Brian Kahn is a staff writer for Justmeans' climate change section. He has a Masters in climate science and policy. Prior to receiving his Masters, Brian worked in environmental education and outreach for the National Park Service and Fish and Wildlife Service. He is currently communicating climate science for the International Research Institute for Climate & Society at Columbia University....
Public Polarization on Climate Change Caused by Boomerang Effect, New Study Finds
A large scientific consensus has built around the role of anthropogenic greenhouse gas emissions in causing climate change. Yet public acceptance in the US lags behind and is particularly acute with conservatives. A new study presented two weeks ago at the American Meteorological Association's annual meeting puts forth one of the more compelling ideas of why this gap exists.
Professor Sol Hart of American University presented his findings on the boomerang effect in climate change communication. A boomerang effect occurs when presenting information has the opposite intended effect. One common example is of drug education programs such as DARE, which studies have shown students exposed are more likely to use drugs and alcohol.
The Boomerang Effect and Climate Change
To understand how the boomerang effect might be playing out when it comes to climate change, Hart performed a study of 240 participants. In the study, subjects were shown two simulated news story about how climate change would increase the chances of contracting West Nile virus for people working outdoors, such as farmers.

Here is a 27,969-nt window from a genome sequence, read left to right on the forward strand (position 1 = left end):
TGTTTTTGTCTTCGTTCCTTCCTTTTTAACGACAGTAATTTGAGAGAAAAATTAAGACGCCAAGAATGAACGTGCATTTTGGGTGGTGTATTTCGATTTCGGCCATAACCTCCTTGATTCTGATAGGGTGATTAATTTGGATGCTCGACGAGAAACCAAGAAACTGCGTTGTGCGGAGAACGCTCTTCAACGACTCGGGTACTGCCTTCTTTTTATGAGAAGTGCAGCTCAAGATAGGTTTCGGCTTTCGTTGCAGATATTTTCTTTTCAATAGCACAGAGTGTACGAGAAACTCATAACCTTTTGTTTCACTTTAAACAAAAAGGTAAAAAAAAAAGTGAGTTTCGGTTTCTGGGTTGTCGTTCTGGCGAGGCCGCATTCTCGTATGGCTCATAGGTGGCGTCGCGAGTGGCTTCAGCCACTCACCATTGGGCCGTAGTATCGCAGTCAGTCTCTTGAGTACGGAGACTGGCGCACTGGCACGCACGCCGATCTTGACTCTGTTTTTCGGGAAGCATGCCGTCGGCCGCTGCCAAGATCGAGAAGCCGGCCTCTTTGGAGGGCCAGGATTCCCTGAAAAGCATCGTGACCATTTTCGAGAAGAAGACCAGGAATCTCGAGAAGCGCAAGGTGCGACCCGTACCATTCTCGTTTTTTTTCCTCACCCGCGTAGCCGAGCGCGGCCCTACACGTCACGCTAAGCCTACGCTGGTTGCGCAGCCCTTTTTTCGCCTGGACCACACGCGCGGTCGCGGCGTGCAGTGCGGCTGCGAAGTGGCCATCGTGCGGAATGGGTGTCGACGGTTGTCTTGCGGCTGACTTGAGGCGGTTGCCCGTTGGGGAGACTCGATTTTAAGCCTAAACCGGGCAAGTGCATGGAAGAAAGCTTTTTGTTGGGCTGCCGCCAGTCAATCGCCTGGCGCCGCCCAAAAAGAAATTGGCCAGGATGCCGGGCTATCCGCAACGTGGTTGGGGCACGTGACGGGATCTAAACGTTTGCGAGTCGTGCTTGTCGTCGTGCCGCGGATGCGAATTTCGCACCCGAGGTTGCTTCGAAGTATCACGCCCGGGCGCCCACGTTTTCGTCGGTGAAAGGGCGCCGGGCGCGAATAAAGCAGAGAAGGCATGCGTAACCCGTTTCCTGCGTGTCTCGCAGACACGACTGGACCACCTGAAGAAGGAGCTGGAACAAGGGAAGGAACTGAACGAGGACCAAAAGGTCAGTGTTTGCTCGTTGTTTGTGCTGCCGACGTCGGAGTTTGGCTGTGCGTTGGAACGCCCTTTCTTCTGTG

The two stories shared a number of similarities. Each story named and quoted 10 farmers. Both were also both based on factual findings reported by the Associated Press. And neither took a partisan stance on climate change.
There was one key difference, however. In one piece the farmers were identified as locals, while in the other they were from a different region from the subjects reading the story.
Findings showed that Democrats responded to both pieces with significantly increased support for government regulations and taxes on businesses producing large amounts of greenhouse gases. Their reaction was strongest for the story about farmers outside their region. Republicans, however, responded by showing decreased support for climate policy solutions for both pieces. Their reaction was less extreme to the story about local farmers, though.
These results stand in opposition to the science communication theory known as the deficit model, which holds that people's opinions will move towards the scientific consensus as information and awareness about a topic increase. Why the contradiction?
Markers and Beliefs
In an email, Hart writes the answer might be twofold:
"1) individuals choose information sources that reinforce previously held beliefs, and 2) when exposed to information, individuals will tend to interpret the message in ways that reinforce previously held beliefs. In the case of climate change, this is a result of the science being politicized, and skepticism of climate change currently serving as an identity marker for being a conservative."